[en] In order to improve our knowledge on the current state and variability of the Greenland ice sheet surface mass balance (SMB), a 27-year simulation (1979-2005) has been performed with the coupled atmosphere-snow regional model MAR. This simulation reveals an increase in the main factors of the SMB which are, on the one hand, the snowfall (+ 1.0 ± 1.5 km^3 yr^-2, not significant) in winter and on the other hand, the run-off of the melt water (+ 5.3 ± 3.0 km^3 yr^-2, significant) in summer. The net effect of these two competing factors leads to a SMB loss rate of – 4.1 ± 4.1 km^3 yr^-2, which has a significance of 95%. The melt extent derived from the passive microwave satellite data since 1979 also shows the acceleration of the surface melt. The contribution of changes in the net water vapour fluxes to the SMB variability is negligible. The melt water supply has increased because the Greenland ice sheet has been warming up by + 0.08 ± 0.04 °C yr^-1 since 1979. Latent heat flux, sensible heat flux and net solar radiation have not varied significantly over the last three decades. However, the simulated summer downward infra-red flux has increased by 7.1 W m^-2 since 1979. The natural climate variability (e.g. the North Atlantic Oscillation) does not fully explain these changes on the Greenland ice sheet. These changes result very likely from the global warming induced by human activities. The increase of +137 km^3 in the melt water run-off in the period 1979-2005 suggests that the overall ice sheet mass balance has been increasingly negative, given the observed melt-induced outlet glacier acceleration.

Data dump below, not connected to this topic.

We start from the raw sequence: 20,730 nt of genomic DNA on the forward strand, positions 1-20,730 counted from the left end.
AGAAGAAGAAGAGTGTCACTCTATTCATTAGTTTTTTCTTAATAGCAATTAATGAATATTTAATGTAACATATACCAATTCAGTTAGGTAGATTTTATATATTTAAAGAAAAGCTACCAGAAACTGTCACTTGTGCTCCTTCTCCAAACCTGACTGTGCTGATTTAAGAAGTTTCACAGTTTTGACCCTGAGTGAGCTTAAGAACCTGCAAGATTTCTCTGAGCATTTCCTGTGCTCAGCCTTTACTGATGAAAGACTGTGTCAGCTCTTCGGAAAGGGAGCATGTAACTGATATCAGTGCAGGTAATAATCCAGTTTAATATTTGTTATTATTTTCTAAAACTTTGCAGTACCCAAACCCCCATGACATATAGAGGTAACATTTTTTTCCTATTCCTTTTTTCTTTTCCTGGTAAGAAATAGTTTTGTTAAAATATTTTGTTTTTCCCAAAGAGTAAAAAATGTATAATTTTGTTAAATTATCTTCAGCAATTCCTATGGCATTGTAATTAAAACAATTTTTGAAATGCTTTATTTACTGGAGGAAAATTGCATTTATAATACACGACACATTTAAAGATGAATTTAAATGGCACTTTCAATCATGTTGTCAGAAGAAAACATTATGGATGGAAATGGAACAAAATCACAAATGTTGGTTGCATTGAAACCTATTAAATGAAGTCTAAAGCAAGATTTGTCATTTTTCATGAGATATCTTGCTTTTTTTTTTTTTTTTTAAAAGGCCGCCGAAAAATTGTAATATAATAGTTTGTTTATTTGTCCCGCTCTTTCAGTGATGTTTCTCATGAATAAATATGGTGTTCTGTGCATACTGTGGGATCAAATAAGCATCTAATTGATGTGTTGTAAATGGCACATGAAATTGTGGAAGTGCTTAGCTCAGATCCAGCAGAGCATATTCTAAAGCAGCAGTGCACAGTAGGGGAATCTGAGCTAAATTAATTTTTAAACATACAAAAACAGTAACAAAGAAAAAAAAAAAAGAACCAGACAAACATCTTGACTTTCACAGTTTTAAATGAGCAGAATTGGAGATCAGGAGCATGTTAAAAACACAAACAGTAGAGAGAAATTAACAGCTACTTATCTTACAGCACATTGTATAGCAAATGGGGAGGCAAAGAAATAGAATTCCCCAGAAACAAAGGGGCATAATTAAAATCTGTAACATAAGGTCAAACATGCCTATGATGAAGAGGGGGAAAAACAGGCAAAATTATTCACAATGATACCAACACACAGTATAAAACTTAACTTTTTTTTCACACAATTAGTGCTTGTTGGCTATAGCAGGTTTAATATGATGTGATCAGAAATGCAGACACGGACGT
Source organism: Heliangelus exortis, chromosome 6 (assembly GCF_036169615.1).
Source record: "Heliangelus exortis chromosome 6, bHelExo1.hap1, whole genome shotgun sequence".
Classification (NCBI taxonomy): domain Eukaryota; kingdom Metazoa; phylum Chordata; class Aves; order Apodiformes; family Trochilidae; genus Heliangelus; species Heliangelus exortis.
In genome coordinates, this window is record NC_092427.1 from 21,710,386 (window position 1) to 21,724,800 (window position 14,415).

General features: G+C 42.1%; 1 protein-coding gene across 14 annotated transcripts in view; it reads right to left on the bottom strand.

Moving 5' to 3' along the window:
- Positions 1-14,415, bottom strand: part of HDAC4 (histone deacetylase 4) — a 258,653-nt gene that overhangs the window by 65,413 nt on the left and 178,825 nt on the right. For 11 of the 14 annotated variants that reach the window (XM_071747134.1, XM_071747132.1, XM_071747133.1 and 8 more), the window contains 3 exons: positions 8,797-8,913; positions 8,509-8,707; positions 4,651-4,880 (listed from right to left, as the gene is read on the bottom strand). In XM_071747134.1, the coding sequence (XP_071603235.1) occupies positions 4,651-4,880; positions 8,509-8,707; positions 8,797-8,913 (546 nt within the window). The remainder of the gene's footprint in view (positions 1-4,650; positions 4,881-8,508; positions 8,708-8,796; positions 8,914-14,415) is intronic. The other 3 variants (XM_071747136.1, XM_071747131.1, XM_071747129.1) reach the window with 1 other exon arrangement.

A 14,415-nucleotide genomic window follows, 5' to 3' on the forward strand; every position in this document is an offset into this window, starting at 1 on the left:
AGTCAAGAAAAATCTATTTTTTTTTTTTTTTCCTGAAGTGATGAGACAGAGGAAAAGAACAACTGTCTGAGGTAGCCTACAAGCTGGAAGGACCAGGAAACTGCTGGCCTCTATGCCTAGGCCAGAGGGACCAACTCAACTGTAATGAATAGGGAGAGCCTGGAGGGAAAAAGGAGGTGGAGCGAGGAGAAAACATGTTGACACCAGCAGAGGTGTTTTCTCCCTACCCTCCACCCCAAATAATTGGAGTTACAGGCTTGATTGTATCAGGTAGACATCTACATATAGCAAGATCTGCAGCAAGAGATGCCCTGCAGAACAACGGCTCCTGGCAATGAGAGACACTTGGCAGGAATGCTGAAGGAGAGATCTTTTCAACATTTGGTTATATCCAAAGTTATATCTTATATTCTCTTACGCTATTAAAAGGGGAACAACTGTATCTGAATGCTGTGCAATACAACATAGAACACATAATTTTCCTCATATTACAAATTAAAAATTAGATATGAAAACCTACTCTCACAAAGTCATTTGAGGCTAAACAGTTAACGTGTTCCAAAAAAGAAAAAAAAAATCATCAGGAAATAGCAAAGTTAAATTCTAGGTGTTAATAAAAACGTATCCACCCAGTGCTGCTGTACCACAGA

Earth sciences & physical geography
Author, co-author :
Fettweis, Xavier ; Université de Liège - ULiège > Département de géographie > Topoclimatologie
Reconstruction of the 1979-2005 Greenland ice sheet surface mass balance using satellite data and the regional climate model MAR